Thousands to Join Peace March to Commemorate Srebrenica Victims

Thousands of people joined a peace march on Friday through forests in eastern Bosnia in memory of the 1995 Srebrenica massacre, Europe’s only acknowledged genocide since World War II.

The 100-kilometre (60-mile) march traces a route taken by men and boys from the Bosniak ethnic group, which is made up primarily of Muslims, as they tried to flee Srebrenica after it was captured by Bosnian Serb forces in the closing days of the country’s interethnic war in the 1990s.

“I came here with my two sons and 50 other people from my hometown to pay respect to the victims, to remember their plight,” said Ademir Mesic from the northwestern Bosnian town of Bosanska Krupa.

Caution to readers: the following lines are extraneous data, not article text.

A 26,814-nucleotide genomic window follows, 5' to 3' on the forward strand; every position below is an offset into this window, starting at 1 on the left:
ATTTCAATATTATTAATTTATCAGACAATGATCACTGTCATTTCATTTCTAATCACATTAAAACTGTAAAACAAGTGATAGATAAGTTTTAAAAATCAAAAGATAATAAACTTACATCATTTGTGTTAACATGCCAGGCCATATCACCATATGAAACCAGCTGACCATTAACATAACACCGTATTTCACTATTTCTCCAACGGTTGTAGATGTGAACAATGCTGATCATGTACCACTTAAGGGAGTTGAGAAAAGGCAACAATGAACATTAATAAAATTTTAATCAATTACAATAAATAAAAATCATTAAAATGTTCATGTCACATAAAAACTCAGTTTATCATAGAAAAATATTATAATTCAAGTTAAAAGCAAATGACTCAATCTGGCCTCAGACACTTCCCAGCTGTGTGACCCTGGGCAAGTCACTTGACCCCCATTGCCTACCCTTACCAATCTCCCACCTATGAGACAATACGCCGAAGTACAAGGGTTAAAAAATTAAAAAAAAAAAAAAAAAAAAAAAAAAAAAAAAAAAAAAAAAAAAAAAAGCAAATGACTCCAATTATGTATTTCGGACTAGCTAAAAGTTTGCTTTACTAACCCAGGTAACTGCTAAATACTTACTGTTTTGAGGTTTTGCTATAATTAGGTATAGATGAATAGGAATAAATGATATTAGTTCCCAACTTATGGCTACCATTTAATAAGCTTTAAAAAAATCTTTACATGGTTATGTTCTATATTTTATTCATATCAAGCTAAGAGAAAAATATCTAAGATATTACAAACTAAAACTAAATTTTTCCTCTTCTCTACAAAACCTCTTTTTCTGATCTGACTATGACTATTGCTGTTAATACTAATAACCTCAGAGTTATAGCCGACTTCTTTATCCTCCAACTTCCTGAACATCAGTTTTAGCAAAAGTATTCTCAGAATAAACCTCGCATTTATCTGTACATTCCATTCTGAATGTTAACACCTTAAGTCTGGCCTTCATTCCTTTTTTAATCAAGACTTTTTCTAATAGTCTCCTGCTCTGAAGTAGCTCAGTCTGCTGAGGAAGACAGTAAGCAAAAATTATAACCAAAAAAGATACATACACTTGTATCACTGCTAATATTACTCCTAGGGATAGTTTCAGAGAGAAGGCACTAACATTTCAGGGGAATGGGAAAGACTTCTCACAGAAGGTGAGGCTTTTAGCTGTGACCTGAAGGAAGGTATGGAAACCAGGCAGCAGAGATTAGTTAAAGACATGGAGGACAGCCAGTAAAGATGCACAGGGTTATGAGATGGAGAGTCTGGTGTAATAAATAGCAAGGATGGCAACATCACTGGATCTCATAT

“At some moments, in some places we passed by, I felt my skin creep,” said Mirce Malic from the northeastern town of Tuzla. “It is hard to think about what the (massacre) victims have gone through, walking through here and not knowing what awaits them around the corner.”

In July 1995, at least 8,000 Bosniak males were separated by Serb troops from their wives, mothers and sisters, chased through woods around Srebrenica and killed by those forces.